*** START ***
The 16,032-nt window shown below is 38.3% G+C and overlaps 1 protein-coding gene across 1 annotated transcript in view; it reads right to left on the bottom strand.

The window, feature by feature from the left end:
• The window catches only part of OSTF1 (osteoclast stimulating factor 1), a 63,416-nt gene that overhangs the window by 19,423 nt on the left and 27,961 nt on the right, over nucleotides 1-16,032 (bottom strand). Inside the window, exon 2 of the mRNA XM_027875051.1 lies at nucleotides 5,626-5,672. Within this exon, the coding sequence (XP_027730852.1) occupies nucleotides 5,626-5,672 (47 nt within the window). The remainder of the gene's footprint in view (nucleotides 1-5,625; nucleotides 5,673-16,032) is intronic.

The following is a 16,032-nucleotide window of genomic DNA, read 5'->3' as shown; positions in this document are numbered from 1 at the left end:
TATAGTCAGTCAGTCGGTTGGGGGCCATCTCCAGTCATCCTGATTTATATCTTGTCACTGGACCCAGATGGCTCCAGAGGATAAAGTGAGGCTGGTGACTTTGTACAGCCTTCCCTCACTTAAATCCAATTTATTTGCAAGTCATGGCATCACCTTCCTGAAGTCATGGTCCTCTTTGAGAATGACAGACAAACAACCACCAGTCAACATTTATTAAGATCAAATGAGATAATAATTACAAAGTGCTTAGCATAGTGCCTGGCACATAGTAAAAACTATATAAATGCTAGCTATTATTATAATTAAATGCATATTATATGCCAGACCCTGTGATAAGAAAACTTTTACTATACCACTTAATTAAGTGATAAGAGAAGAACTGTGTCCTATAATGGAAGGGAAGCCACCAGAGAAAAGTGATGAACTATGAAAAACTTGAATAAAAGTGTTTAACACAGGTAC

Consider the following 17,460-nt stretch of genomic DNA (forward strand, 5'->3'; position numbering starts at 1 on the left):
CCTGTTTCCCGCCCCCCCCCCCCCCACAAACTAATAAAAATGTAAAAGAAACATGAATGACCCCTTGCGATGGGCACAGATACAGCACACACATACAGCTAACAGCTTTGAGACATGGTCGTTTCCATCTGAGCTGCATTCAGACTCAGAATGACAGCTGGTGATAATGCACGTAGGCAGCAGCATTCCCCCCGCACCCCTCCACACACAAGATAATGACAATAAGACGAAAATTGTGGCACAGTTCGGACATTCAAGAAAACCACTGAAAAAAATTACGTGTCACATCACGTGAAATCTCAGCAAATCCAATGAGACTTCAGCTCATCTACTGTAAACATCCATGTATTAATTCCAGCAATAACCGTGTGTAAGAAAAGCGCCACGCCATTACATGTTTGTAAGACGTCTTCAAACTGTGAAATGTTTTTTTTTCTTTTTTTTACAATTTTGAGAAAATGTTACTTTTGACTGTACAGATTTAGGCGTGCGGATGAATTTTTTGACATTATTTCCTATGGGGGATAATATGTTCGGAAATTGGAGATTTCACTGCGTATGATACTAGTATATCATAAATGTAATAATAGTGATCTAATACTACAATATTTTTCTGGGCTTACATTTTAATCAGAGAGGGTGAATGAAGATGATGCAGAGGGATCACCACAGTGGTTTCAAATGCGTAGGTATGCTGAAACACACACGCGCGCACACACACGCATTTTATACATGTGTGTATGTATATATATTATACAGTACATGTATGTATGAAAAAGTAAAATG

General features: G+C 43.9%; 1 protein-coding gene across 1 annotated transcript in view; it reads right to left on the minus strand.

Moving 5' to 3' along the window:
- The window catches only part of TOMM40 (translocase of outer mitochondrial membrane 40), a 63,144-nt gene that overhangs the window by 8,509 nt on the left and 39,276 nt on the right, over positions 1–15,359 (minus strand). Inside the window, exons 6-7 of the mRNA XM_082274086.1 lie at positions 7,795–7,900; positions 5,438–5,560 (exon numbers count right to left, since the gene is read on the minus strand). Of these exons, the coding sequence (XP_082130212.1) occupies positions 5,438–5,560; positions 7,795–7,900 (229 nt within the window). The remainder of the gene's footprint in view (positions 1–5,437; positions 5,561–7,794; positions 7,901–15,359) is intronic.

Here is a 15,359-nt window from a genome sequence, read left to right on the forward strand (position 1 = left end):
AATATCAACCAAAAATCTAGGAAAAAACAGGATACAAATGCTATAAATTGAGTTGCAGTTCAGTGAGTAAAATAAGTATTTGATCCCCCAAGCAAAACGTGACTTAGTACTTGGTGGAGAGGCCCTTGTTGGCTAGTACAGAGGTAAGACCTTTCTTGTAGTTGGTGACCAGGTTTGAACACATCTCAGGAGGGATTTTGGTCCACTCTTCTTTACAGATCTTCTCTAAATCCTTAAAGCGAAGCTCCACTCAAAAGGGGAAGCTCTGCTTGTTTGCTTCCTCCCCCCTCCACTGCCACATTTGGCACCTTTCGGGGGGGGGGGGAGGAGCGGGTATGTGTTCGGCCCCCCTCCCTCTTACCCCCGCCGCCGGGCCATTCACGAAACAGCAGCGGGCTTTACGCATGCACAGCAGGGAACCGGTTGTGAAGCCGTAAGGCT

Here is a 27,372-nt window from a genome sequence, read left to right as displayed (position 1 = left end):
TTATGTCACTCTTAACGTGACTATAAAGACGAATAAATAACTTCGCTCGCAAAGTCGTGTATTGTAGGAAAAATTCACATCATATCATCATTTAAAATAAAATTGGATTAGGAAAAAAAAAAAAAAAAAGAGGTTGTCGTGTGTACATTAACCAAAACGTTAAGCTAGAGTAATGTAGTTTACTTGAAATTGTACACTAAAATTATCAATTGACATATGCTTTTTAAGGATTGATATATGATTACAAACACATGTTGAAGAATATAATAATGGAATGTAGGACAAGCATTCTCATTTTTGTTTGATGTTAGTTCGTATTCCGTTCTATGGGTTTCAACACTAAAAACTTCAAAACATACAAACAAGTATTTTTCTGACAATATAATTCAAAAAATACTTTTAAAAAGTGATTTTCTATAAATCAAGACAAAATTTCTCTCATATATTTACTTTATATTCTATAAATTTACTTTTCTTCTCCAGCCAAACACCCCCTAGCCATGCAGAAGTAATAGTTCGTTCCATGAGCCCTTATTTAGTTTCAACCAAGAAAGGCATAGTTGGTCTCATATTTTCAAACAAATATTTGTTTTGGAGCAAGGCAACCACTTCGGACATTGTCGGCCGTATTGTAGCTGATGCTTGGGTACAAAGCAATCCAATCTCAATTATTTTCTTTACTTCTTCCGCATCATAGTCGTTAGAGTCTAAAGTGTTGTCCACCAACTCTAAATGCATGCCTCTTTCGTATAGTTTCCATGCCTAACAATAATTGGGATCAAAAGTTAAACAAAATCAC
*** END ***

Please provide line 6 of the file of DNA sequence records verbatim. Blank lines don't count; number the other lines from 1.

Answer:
Consider the following 17,460-nt stretch of genomic DNA (forward strand, 5'->3'; position numbering starts at 1 on the left):